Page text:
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    Does you rifle look like this ?? if so its a Rare WWII Japanese Type 99 pressure test rifle.It is estimated that less than 20 of these rare rifles have survived
    $3000-$5000


    Here is a story from not too long ago
    Gun Buy Back: $75 for $5000 Rifle

    See update at end...

    From the "Why did I do that?" department comes this Daily Sentinel story:


    WEST PALM BEACH, Fla. — He bought it for two packs of Chesterfield cigarettes. He sold it for a $75 Target gift card.

    But World War II Navy veteran Bruno Filippelli never knew the Japanese rifle that collected dust in his closet for 60 years was a bona fide wartime treasure.

    He turned it over to West Palm Beach police Saturday during the city's gun buy-back program, and the rare and valuable firearm — better suited in a polished museum or with a wealthy weapons collector — now lies alongside 450 other submitted shotguns, handguns and assault rifles in the department's evidence storage room.

    "I feel like an idiot," said Filippelli, 79, four days after selling the rifle and just a few hours after discovering its worth.

    And police say they're not giving it back. In fact, the gun could soon be melted down and destroyed with the others.

    The controversy over the rare gun erupted when a picture of Filippelli turning over the rifle appeared in the Sunday edition of The Palm Beach Post. A Palm Beach police officer recognized the rare rifle, researched the gun and then delivered the bad news to Filippelli Wednesday.

    "He told me, 'If I was you, I never would have turned it in,' " Filippelli said.

    The gun, an Arisaka Type 99 pressure test rifle, is one of less than 100 ever produced. There are as few as 50 left, including about 20 in the United States, according to gun experts and dealers. The type of rifle was never used in the field. It was designed to test the chamber pressure and bullet velocity for the Type 99 rifle, which Imperial Japanese forces widely used throughout World War II.

    Although the gun is not listed in most price guides, a piece in good shape could be valued by as much as $5,000, said Bob Adams, a rare-gun collector and firearms dealer in Albuquerque, N.M.


    Oops! But hey, it's another gun off the street, or rather out of the closet: The cops are refusing to return it because of that... And West Palm Beach is so much safer now.

    Update 7/16: The police decided to return the gun to Filippelli. From AP/Yahoo:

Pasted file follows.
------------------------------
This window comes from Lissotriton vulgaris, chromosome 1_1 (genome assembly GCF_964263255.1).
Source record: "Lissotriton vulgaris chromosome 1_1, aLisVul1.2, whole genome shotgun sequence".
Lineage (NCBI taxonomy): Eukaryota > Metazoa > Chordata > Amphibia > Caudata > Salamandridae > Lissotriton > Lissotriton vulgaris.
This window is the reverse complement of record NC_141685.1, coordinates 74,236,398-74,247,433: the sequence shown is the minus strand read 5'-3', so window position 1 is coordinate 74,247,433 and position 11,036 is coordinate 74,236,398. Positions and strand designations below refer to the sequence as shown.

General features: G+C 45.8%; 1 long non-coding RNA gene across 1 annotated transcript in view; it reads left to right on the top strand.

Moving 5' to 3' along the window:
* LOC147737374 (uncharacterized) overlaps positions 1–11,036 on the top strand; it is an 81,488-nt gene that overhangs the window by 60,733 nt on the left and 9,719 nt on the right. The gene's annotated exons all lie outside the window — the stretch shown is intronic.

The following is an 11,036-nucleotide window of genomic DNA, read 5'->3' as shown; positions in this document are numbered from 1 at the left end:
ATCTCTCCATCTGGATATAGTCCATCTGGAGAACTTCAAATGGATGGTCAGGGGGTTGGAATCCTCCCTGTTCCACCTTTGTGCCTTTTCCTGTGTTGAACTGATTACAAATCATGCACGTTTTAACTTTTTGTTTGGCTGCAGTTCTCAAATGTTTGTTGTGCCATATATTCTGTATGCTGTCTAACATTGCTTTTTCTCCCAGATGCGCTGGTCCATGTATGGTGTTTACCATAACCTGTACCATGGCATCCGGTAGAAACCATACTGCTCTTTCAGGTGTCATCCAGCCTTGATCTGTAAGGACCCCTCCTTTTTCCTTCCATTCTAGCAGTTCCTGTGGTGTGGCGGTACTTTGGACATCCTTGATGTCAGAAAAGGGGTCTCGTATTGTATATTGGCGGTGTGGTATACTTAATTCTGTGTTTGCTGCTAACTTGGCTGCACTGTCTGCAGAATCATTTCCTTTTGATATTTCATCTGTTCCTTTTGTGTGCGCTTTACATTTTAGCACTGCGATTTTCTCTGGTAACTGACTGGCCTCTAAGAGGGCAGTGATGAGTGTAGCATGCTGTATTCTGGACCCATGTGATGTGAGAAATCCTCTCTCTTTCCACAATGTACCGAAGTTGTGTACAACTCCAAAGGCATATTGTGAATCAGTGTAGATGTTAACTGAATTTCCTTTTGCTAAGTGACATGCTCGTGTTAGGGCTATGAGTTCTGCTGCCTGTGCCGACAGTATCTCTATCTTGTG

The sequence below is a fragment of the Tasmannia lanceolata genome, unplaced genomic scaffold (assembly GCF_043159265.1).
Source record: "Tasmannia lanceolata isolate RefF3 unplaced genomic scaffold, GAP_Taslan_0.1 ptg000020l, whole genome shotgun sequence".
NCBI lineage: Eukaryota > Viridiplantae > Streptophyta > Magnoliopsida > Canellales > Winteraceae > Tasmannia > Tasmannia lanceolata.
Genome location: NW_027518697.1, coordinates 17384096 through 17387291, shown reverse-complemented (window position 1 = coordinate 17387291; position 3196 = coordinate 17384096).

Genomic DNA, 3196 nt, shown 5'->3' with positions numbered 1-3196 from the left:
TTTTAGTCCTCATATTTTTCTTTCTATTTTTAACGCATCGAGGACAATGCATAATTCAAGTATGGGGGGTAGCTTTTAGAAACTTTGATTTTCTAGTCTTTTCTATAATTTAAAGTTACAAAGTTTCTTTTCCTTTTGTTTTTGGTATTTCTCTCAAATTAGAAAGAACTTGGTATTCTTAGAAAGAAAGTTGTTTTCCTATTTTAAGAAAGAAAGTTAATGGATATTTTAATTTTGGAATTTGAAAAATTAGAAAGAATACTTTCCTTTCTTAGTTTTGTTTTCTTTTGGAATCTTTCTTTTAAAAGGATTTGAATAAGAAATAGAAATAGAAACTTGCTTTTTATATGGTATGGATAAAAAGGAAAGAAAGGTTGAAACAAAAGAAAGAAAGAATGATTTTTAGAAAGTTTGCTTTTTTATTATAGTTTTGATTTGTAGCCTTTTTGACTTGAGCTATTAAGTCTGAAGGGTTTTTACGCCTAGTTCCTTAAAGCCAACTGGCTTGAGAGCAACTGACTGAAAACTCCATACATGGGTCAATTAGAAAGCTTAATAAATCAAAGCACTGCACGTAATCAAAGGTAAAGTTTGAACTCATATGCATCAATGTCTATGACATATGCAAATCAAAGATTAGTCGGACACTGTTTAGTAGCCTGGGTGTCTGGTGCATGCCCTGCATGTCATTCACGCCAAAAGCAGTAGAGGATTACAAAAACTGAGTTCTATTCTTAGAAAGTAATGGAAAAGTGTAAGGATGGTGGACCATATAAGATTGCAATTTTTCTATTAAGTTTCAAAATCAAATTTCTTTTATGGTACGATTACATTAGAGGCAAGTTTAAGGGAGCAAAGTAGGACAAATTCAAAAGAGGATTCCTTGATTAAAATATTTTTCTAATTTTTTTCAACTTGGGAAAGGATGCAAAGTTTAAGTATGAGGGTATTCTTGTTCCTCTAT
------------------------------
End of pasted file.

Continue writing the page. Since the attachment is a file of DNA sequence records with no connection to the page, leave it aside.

A gun collector saw a photo of the Arisaka Type 99 pressure test rifle in The Palm Beach Post and told Filippelli the gun is a rarity worth thousands. He asked for it back, but the police originally said no. They planned to melt it down with the other 450 firearms collected or give it to a museum.

    But after the Post ran a story Friday about the Delray Beach resident's mistake, the police returned the gun.

    "I think the publicity got too much for them," said Filippelli, 79. "Or maybe because I'm a vet or maybe they felt sorry for me."

    He even got to keep the gift card, which he'll use to buy a present for his daughter.


    So the story has a happy ending. Filippelli says he'll donate the gun to a museum.

  11. #11
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    Default Japanese Small Arms

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    From: Guns & Ammo: Surplus Firearms, 2005, pp 120-123.









    -

  12. #12
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    02
    From: Bolt Action Rifles, by Frank de Haas, DBI Books, Inc., 1971, pp 87-90









    (CONTINUED BELOW)

    -

  13. #13
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    -

    (CONTINUED FROM ABOVE)
    03
    From: Bolt Action Rifles, by Frank de Haas, DBI Books, Inc., 1971, pp 91-94









    (CONTINUED BELOW)

    -

  14. #14
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    Default

    -

    (CONTINUED FROM ABOVE)
    04
    From: Bolt Action Rifles, by Frank de Haas, DBI Books, Inc., 1971, pp 95-98









    (CONTINUED BELOW)

    -

  15. #15
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    Default

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    (CONTINUED FROM ABOVE)
    05
    From: Bolt Action Rifles, by Frank de Haas, DBI Books, Inc., 1971, pp 99-100